Saturday, December 30, 2023

My Bourbon Writing Will Not be Rationed


An anti-hoarding, pro-rationing poster for the United States during World War II.

The rationing poster above refers to an article in the new issue of The Bourbon Country Reader, which subscribers will receive shortly, but I wanted to start with a thank you.

The response to my December 13 post was more than I could have asked for, and very much appreciated. Thank you to everyone who commented. As I wrote after the first dozen or so comments came in, my short post happened because lately I feel I am shouting into the void. As a speech major in college, I was taught basic communication theory. The parts of communication are sender, message, receiver, and feedback. The feedback informs the sender as to how the message was received, so it can be modified or built upon. It's pretty basic stuff but the key insight is that communication is a loop, a cycle. One may send messages to some expected receiver, but without feedback there is no communication. 

Some of you are subscribers to my old school, paper-in-the-mail newsletter. I wrapped volume 21 back in August and have been dragging my feet on starting volume 22. I have considered discontinuing the newsletter altogether. Thanks to all of you and your encouragement, volume 22, number 1 is at the printer now and will be in the mail in a few days.

You can subscribe here.

What is in the new issue? Exactly 80 years ago, in December 1943, two years after the attack on Pearl Harbor dragged the United States into World War II, a fullpage advertisement appeared in newspapers across the country. The ad’s headline got right to the point: “The TRUTH about the Whiskey Shortage” (emphasis in the original).

Modern "whiskey shortage" concerns are laughable compared to this.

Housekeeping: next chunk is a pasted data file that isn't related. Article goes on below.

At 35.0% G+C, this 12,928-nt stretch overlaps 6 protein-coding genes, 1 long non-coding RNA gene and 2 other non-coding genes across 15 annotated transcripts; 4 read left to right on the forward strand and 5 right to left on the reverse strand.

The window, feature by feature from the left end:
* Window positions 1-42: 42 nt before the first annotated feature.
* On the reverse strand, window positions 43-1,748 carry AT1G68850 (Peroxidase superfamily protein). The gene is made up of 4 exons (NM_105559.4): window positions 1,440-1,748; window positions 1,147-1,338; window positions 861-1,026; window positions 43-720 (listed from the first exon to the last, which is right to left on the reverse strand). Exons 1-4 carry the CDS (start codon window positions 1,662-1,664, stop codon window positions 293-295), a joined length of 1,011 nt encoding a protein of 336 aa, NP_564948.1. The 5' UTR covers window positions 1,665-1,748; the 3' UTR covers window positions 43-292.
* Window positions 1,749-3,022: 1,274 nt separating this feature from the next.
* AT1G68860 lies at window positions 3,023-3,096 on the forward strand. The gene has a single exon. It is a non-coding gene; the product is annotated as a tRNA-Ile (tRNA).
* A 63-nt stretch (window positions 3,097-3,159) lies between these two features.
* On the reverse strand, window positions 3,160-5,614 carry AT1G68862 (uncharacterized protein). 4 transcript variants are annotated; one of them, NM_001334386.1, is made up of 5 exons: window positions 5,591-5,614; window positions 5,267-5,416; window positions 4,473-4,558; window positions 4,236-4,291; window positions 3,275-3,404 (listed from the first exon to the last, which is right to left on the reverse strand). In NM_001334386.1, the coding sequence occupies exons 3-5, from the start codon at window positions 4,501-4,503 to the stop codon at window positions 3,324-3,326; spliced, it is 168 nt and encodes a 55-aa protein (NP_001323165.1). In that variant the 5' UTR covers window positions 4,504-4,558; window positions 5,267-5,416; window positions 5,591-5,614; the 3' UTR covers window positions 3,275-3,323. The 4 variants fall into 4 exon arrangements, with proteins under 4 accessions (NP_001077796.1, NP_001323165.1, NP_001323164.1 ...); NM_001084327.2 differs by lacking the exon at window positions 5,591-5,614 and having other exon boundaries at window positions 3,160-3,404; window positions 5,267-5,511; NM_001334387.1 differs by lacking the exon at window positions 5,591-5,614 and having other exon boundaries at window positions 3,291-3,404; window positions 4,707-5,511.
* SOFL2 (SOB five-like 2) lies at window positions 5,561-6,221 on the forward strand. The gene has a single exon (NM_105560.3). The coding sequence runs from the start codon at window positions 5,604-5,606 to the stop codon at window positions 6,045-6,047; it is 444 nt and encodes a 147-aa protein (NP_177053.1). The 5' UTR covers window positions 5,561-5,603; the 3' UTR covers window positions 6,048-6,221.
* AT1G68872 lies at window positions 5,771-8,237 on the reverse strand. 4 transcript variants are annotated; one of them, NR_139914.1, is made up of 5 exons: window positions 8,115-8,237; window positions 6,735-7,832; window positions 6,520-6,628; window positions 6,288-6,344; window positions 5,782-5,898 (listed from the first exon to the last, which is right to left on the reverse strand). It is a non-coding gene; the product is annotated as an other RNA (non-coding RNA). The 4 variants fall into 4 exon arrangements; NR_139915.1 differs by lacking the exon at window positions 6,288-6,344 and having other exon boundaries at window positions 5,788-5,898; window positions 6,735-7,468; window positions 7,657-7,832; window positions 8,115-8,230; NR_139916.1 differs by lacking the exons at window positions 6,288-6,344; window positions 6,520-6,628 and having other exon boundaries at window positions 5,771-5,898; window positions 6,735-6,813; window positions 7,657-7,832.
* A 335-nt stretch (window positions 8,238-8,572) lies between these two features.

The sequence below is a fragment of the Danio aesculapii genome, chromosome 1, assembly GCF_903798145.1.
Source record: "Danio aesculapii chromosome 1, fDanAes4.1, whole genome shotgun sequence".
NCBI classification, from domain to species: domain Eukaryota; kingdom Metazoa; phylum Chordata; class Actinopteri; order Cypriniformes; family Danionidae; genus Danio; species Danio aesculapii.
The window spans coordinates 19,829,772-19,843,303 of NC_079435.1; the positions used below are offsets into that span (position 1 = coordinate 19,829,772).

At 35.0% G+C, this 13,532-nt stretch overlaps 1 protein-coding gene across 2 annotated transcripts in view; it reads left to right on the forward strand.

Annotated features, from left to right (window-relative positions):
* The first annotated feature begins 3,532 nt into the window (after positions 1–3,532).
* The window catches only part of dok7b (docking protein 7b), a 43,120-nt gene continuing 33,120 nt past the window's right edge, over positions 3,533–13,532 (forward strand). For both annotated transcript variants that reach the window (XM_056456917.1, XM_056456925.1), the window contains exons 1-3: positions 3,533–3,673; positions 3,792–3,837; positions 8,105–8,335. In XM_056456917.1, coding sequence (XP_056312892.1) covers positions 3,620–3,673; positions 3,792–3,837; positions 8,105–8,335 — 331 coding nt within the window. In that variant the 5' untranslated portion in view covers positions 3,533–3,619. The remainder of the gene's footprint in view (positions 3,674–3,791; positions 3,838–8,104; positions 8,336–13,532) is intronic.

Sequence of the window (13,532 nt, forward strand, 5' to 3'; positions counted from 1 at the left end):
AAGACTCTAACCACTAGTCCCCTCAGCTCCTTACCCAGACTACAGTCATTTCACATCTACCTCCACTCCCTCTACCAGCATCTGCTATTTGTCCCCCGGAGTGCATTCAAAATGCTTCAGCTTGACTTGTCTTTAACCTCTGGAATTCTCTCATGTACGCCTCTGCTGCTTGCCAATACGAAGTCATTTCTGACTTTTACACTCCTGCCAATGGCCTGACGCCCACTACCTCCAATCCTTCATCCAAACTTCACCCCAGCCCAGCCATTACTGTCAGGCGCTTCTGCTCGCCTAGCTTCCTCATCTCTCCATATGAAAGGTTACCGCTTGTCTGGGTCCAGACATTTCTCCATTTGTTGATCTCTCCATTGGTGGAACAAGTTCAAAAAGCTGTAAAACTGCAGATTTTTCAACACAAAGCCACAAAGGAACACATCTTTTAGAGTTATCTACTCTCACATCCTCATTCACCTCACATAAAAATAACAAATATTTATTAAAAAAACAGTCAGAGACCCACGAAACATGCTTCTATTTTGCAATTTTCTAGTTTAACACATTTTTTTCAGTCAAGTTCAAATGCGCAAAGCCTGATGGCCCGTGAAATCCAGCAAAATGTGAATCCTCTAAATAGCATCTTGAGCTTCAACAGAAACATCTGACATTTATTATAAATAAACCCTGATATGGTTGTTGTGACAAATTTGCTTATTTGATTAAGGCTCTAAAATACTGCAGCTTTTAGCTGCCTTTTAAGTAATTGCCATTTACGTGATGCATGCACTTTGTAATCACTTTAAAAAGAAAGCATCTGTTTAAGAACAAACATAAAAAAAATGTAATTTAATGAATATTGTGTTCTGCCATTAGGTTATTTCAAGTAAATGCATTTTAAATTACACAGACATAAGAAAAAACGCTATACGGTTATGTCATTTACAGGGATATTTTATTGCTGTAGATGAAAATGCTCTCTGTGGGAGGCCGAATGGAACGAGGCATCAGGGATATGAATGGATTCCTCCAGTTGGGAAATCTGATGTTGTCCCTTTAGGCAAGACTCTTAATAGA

The ad set out to answer three questions: “Is there really a shortage?,” “How much whiskey is available?,” and “How long will the present supply last?”

You will find the whole story in the new Reader.

What else? About a decade ago, I began to keep track of all the column stills making whiskey in the United States. Why? Because the size (i.e., diameter) of a column still tells you that distillery's production capacity, not how much it will produce, or does produce, but how much it can produce. In the story "Size Matters," I go into some of what I've learned from that project. 

Launched in 1994, The Bourbon Country Reader is the oldest publication devoted entirely to American whiskey. It is an eclectic mix of news, history, analysis, and product reviews. Do you worry that advertising influences coverage in other publications? No chance of that here since The Bourbon Country Reader is 100 percent reader-supported. It accepts no advertising. 

To experience The Bourbon Country Reader for yourself, you need to subscribe. Honoring history, The Bourbon Country Reader is still exclusively on paper, sent in an envelope via the USPS. 

Despite rampant inflation, a subscription to The Bourbon Country Reader is a mere $25 per year for addresses in the USA, $32 USD for everyone else. The Bourbon Country Reader is published six times a year, more-or-less, but your subscription always includes six issues no matter how long it takes. For those of you keeping track, this new one is Volume 22, Number 1. 

If you prefer to pay by check, make it payable to Made and Bottled in Kentucky, and mail it to Made and Bottled in Kentucky, 3712 N. Broadway, PMB 298, Chicago, IL 60613-4198. Checks drawn on U.S. banks only, please.

Wednesday, December 13, 2023

Now Is the Time to Tell Me

I haven't posted much recently. If you miss it, now is the time to tell me.